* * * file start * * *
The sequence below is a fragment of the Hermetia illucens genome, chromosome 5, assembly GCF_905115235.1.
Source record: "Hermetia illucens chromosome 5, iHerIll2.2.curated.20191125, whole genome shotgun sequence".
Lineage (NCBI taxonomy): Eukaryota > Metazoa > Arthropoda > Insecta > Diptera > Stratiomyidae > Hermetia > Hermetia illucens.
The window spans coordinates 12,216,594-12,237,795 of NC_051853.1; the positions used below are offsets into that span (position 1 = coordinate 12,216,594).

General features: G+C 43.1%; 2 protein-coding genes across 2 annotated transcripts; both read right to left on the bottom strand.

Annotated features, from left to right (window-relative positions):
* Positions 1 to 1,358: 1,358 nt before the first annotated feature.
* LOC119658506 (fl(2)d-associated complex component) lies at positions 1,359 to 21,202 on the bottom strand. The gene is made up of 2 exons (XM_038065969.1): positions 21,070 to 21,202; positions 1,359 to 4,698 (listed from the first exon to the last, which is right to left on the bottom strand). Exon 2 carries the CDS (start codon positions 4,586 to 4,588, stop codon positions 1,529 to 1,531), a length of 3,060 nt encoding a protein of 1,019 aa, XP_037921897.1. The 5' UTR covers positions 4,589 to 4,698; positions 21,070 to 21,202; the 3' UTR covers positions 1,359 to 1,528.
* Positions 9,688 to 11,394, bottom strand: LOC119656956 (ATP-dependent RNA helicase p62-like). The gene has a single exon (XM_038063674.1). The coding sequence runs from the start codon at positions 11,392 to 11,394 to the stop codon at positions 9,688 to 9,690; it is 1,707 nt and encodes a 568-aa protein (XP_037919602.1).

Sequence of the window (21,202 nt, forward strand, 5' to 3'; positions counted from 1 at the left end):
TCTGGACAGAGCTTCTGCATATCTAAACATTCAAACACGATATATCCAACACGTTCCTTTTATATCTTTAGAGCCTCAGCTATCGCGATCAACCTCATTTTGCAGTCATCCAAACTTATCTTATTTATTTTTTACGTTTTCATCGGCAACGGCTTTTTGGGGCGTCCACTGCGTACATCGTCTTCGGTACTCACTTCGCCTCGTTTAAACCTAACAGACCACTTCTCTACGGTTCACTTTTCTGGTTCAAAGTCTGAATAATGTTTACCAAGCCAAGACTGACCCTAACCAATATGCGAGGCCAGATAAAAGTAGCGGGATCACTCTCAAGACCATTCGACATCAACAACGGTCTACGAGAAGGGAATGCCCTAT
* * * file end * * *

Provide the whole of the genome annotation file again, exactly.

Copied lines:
The sequence below is a fragment of the Hermetia illucens genome, chromosome 5, assembly GCF_905115235.1.
Source record: "Hermetia illucens chromosome 5, iHerIll2.2.curated.20191125, whole genome shotgun sequence".
Lineage (NCBI taxonomy): Eukaryota > Metazoa > Arthropoda > Insecta > Diptera > Stratiomyidae > Hermetia > Hermetia illucens.
The window spans coordinates 12,216,594-12,237,795 of NC_051853.1; the positions used below are offsets into that span (position 1 = coordinate 12,216,594).

General features: G+C 43.1%; 2 protein-coding genes across 2 annotated transcripts; both read right to left on the bottom strand.

Annotated features, from left to right (window-relative positions):
* Positions 1 to 1,358: 1,358 nt before the first annotated feature.
* LOC119658506 (fl(2)d-associated complex component) lies at positions 1,359 to 21,202 on the bottom strand. The gene is made up of 2 exons (XM_038065969.1): positions 21,070 to 21,202; positions 1,359 to 4,698 (listed from the first exon to the last, which is right to left on the bottom strand). Exon 2 carries the CDS (start codon positions 4,586 to 4,588, stop codon positions 1,529 to 1,531), a length of 3,060 nt encoding a protein of 1,019 aa, XP_037921897.1. The 5' UTR covers positions 4,589 to 4,698; positions 21,070 to 21,202; the 3' UTR covers positions 1,359 to 1,528.
* Positions 9,688 to 11,394, bottom strand: LOC119656956 (ATP-dependent RNA helicase p62-like). The gene has a single exon (XM_038063674.1). The coding sequence runs from the start codon at positions 11,392 to 11,394 to the stop codon at positions 9,688 to 9,690; it is 1,707 nt and encodes a 568-aa protein (XP_037919602.1).

Sequence of the window (21,202 nt, forward strand, 5' to 3'; positions counted from 1 at the left end):
TCTGGACAGAGCTTCTGCATATCTAAACATTCAAACACGATATATCCAACACGTTCCTTTTATATCTTTAGAGCCTCAGCTATCGCGATCAACCTCATTTTGCAGTCATCCAAACTTATCTTATTTATTTTTTACGTTTTCATCGGCAACGGCTTTTTGGGGCGTCCACTGCGTACATCGTCTTCGGTACTCACTTCGCCTCGTTTAAACCTAACAGACCACTTCTCTACGGTTCACTTTTCTGGTTCAAAGTCTGAATAATGTTTACCAAGCCAAGACTGACCCTAACCAATATGCGAGGCCAGATAAAAGTAGCGGGATCACTCTCAAGACCATTCGACATCAACAACGGTCTACGAGAAGGGAATGCCCTAT